A family in recovery from substance use disorder

In the US, one in 12 adults suffers from substance use disorder – that’s 18.7 million Americans struggling with this chronic medical condition.

Robert Kanter with his daughter, Sasha (photo credit: Courtesy)
Robert Kanter with his daughter, Sasha
(photo credit: Courtesy)
Fourteen years ago, I lived a life of the unspeakable.
Eleven emergency room visits. Five rehabs. Zero hope.
A 12-step abstinence-based program (peer-to-peer fellowship) saved my life. Three years ago, I almost lost my daughter to an opiate and heroin overdose.
In the US, one in 12 adults suffers from substance use disorder – that’s 18.7 million Americans struggling with this chronic medical condition. In Israel, accurate statistics are hard to come by because, in the Jewish community, hardly anyone talks about the opioid epidemic, especially if it ravages their family.
The stigma surrounding S.U.D. in our community is stifling. Most in the Jewish community don’t believe that this is a “Jewish Problem.” The Bible tells us that there is no such thing as a Jewish drug addict. Moderation is a constant thread running through the Talmud, and biblical passages continually point out the perils of excessive use of mind-altering substances.
When my daughter Sasha was at her worst, locked in an apartment using highly-potent street drugs, she was disconnected from the realities of her illness. She was unemployable, unreliable and most times untraceable. She was suffering in private.
Sasha desperately needed treatment, but in the past, my wife and I pushed her away. We parented from a place of stigma and punishment, disowning her and not understanding that she was battling a life-threatening illness.
To be honest, I was embarrassed to share this painful reality with my family and break my daughter’s anonymity. I come from a large Sephardi family of successful doctors, lawyers, and Wall Street investors who did not want their stature in the community tainted. I felt like I would be perceived as a failure. Perhaps they would disown me as well.
So my wife and I needed a different approach to help Sasha. We knew something had to change or she might overdose. We decided to come from a place of love. We convinced Sasha to meet us at a diner, and we brought back the compassion that the stigma had taken away. We reassured her that we loved her, that she was part of the family and that we would do everything in our power to help her find the strength to get well.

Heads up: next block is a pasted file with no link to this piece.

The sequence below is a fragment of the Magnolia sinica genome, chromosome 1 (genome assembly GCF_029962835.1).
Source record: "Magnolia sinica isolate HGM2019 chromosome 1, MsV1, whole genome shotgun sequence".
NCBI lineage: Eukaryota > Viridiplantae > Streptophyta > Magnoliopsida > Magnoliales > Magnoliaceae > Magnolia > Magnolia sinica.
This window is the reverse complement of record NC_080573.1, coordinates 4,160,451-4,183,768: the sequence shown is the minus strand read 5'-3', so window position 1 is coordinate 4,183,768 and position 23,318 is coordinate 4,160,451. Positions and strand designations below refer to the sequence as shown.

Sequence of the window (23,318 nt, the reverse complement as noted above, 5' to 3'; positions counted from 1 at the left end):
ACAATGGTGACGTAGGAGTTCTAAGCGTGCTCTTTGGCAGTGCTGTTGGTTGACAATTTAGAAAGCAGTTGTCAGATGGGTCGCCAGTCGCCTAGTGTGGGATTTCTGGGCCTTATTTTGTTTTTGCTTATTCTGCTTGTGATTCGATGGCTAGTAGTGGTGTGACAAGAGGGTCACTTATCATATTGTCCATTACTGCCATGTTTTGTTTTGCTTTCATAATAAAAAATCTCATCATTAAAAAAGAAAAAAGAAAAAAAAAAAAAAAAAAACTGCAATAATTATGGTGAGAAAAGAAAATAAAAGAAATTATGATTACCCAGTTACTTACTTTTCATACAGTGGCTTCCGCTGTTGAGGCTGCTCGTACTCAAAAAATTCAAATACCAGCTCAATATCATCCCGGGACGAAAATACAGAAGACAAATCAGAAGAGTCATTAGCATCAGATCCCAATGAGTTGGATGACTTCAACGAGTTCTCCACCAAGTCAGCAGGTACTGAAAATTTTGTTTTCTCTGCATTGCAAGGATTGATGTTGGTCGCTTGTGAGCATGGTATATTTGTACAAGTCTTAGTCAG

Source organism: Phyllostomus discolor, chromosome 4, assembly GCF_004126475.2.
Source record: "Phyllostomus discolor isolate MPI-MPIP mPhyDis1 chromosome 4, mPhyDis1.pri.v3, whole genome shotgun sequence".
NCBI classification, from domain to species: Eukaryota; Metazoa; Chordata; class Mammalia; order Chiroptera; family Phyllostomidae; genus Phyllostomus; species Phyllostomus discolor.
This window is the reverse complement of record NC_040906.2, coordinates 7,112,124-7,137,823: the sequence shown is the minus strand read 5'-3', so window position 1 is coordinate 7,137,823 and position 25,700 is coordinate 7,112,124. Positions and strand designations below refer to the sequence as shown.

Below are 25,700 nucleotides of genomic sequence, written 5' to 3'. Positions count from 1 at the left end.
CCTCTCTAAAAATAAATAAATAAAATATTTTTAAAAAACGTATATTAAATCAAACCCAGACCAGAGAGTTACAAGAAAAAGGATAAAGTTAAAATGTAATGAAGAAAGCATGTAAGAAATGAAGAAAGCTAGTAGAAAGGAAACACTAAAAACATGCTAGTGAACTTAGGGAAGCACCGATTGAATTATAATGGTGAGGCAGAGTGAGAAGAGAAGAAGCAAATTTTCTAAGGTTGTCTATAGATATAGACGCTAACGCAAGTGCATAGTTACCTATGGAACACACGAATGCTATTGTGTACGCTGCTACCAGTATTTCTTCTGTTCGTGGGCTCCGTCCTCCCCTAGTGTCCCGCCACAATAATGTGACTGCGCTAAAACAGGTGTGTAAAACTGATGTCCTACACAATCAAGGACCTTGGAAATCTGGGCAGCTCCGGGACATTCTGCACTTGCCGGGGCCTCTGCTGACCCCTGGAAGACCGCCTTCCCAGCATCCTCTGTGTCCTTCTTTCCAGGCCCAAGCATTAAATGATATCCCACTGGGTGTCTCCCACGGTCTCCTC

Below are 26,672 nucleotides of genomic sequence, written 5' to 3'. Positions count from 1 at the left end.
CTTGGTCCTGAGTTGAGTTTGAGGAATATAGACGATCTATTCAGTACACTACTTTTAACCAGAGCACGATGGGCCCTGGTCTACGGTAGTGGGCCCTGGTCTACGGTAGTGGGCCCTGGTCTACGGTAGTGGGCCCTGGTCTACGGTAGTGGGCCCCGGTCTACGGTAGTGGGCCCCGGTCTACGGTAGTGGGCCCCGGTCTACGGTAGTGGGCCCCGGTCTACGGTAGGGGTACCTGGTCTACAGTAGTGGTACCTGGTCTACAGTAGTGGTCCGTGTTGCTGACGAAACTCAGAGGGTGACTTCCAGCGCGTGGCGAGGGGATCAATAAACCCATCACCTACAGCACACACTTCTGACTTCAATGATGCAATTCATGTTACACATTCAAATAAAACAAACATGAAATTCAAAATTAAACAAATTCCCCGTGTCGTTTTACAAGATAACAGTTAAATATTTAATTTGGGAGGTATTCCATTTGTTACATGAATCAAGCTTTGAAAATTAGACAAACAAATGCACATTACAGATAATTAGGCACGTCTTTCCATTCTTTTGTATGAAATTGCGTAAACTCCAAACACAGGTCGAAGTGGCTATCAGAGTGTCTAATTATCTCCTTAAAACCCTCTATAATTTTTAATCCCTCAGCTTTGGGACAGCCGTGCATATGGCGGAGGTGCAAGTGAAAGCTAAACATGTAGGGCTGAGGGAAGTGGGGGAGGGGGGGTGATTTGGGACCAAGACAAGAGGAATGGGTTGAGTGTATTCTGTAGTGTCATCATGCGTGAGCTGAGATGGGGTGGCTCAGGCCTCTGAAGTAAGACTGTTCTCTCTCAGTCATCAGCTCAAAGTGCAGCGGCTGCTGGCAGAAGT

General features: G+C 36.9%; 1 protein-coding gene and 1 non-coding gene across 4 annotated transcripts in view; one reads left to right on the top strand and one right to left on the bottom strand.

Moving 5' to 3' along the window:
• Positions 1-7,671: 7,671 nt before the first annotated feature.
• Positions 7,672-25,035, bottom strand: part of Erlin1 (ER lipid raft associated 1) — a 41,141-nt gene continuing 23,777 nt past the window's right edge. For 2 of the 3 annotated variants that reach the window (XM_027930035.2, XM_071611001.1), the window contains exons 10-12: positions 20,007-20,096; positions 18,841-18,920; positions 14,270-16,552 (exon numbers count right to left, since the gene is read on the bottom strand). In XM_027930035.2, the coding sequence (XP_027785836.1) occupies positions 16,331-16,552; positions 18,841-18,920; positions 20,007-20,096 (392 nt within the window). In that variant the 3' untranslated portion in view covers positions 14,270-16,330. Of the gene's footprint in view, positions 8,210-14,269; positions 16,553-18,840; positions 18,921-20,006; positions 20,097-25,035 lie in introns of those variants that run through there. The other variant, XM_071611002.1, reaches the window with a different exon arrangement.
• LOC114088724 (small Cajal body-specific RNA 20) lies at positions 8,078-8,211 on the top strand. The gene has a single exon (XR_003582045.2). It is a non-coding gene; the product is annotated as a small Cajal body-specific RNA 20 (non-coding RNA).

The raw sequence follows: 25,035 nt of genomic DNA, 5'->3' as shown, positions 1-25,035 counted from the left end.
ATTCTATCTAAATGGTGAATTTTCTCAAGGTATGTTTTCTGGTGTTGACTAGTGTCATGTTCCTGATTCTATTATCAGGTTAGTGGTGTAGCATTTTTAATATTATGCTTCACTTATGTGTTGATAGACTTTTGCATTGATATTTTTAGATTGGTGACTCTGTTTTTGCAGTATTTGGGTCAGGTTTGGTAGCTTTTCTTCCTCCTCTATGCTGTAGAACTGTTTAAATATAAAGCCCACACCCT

We separated the illness from the individual.
When she left the diner that day, we weren’t sure if we had reached her. We cried. But then, miraculously, she came back and allowed us to drive her to receive inpatient treatment.
Sasha has withstood the bumps and bruises of recovery and recently celebrated two years of sobriety. My daughter and I have been given the gift of sobriety, and I realized that I needed to be of service by carrying an important message of compassion and empowerment to parents with loved ones suffering from S.U.D. I decided to volunteer my time to nonprofit organizations, and it was through this volunteer work that I was asked to share my story at a press conference where Sen. Kirsten Gillibrand introduced the “Family Support Services for Addiction Act of 2020.” Overnight, unbeknownst to me, I became a national recovery and family advocate addressing the opioid epidemic. Since then, I’ve made my advocacy work a full-time vocation. It’s my passion. I’ve been speaking on behalf of the legislation, and contributed to its passage through the House of Representatives and into the Senate.
Recently, I was interviewed on Canadian National Television (“Discussing The Billion Dollar Purdue Pharma Opioid Settlement”) and its implications worldwide. Today, I’m proud to say my daughter and I continue to share our journeys in recovery together.
My wife and I were fortunate enough to not receive “that phone call” so many other parents have received confirming their worst nightmare. I understand that the power is in the personal story, and I share mine in hopes that it will ignite loving, destigmatized conversations among Jewish parents who may have children suffering from S.U.D.
Surprisingly, when I finally shared this story with my family on how Sasha successfully triumphed over her struggles with S.U.D., the reception was mostly positive and supportive.
This would not have been possible without that one, life-changing conversation at the diner.
As it says in the Talmud, “When you save one life, you save the world.” 
The author is an international recovery and family advocate addressing the opioid crisis